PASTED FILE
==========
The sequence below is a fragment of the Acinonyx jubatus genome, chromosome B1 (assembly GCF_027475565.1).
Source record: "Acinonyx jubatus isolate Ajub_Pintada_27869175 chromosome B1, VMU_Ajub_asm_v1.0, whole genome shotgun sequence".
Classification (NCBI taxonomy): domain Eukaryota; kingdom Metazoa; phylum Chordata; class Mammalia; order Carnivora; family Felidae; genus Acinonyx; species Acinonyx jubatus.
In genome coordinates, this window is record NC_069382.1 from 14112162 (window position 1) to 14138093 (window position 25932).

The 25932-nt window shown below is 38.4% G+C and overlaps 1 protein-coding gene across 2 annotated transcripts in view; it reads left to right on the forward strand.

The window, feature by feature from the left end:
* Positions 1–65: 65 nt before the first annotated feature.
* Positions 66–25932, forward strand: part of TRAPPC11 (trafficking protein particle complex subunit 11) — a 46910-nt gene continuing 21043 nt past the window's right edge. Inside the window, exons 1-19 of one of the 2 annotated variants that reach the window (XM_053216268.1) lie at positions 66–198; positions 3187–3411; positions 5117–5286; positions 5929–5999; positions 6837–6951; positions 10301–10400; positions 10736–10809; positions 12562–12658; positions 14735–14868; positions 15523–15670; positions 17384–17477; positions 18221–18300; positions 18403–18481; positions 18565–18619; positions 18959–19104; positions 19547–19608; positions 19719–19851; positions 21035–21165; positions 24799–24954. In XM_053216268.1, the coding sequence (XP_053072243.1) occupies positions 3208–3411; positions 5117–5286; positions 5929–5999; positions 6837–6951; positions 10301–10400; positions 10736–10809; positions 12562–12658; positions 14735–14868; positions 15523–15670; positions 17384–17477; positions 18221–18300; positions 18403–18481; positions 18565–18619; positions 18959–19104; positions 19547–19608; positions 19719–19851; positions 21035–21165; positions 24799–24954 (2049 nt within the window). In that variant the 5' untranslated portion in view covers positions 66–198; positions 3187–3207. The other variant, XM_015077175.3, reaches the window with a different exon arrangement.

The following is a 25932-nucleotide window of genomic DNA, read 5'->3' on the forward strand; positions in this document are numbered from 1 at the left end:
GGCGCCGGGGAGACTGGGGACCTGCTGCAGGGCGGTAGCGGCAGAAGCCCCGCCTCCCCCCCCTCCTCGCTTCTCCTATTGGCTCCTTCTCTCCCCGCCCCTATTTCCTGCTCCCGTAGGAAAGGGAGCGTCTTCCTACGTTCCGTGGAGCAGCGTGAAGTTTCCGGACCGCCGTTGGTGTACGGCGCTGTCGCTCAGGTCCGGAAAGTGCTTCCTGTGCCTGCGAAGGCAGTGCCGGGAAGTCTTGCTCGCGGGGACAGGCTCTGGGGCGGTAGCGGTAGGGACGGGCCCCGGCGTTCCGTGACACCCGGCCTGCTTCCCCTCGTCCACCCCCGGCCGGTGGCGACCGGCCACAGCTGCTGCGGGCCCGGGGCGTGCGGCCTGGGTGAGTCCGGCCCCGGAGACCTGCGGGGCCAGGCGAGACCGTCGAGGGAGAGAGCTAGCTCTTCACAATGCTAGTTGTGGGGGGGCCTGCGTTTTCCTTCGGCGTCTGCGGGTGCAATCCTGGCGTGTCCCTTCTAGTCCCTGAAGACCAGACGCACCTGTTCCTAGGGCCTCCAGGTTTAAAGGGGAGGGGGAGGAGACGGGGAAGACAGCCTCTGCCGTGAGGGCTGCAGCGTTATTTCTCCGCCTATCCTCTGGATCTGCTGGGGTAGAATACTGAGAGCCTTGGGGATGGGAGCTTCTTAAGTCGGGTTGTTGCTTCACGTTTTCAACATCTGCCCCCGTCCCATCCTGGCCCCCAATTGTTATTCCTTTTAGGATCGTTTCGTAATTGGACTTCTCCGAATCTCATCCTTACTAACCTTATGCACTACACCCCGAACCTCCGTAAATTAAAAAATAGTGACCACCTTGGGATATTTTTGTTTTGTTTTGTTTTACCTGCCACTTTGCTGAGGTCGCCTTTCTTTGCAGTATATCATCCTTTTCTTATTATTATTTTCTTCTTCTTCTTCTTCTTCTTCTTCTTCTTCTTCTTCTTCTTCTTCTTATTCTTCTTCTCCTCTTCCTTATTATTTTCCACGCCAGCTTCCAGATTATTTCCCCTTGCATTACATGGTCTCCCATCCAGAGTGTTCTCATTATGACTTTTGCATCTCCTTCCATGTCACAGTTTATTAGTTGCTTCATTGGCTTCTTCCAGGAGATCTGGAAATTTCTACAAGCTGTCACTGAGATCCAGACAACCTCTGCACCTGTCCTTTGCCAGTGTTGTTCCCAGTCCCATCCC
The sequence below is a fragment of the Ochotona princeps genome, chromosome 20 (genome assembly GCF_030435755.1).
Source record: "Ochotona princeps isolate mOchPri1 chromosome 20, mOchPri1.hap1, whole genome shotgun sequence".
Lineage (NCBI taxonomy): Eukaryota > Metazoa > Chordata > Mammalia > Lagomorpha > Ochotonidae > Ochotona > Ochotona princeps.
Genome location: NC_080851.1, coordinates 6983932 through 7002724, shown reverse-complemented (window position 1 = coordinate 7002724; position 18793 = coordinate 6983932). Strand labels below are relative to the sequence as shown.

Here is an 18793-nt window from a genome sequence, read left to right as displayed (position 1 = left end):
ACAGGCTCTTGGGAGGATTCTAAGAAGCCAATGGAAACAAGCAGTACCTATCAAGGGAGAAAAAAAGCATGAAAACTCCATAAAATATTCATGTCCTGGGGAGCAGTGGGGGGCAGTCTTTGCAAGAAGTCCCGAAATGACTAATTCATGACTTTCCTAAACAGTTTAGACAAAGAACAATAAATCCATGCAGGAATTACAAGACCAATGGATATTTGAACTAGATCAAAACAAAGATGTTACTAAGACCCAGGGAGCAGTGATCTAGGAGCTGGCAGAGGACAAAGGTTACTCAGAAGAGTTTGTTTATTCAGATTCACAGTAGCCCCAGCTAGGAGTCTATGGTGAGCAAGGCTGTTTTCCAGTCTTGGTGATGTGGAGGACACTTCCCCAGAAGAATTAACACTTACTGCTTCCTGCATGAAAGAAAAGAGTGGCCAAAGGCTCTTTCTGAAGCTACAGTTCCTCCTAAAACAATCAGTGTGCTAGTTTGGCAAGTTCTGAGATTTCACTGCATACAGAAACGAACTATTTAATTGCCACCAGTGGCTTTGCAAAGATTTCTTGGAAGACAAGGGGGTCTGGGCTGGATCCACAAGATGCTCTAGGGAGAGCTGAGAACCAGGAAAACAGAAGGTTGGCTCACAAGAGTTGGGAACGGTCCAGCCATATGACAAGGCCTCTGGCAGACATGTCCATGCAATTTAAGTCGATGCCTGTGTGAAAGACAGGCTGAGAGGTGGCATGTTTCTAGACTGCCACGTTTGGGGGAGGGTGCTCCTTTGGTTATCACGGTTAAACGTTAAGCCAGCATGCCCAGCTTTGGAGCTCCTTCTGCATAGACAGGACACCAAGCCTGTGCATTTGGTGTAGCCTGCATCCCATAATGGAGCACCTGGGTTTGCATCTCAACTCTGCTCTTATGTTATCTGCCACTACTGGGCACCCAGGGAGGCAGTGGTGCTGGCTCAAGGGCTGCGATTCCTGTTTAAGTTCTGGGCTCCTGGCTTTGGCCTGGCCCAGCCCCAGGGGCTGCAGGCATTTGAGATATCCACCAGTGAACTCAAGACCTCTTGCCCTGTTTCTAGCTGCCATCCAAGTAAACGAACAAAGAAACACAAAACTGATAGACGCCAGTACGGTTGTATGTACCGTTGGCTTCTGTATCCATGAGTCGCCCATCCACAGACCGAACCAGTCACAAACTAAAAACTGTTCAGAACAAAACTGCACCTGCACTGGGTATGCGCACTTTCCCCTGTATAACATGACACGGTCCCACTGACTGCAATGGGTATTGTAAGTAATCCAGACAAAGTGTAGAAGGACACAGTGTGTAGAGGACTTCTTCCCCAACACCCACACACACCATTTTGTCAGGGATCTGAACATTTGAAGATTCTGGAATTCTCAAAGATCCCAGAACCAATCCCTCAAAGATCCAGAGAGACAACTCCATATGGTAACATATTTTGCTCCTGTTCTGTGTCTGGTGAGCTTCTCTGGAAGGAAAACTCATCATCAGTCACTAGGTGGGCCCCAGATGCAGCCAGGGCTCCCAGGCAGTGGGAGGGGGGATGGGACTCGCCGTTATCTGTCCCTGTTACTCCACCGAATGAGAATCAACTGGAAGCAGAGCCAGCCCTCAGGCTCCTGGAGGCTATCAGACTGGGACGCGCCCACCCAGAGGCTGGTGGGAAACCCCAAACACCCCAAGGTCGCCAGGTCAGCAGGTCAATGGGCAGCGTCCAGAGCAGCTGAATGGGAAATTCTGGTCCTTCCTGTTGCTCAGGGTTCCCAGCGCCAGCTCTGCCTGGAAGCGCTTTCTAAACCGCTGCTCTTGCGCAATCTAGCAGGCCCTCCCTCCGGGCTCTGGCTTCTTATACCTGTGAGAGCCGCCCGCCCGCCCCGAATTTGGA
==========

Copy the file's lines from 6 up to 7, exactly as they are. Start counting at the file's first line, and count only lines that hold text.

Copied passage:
The window, feature by feature from the left end:
* Positions 1–65: 65 nt before the first annotated feature.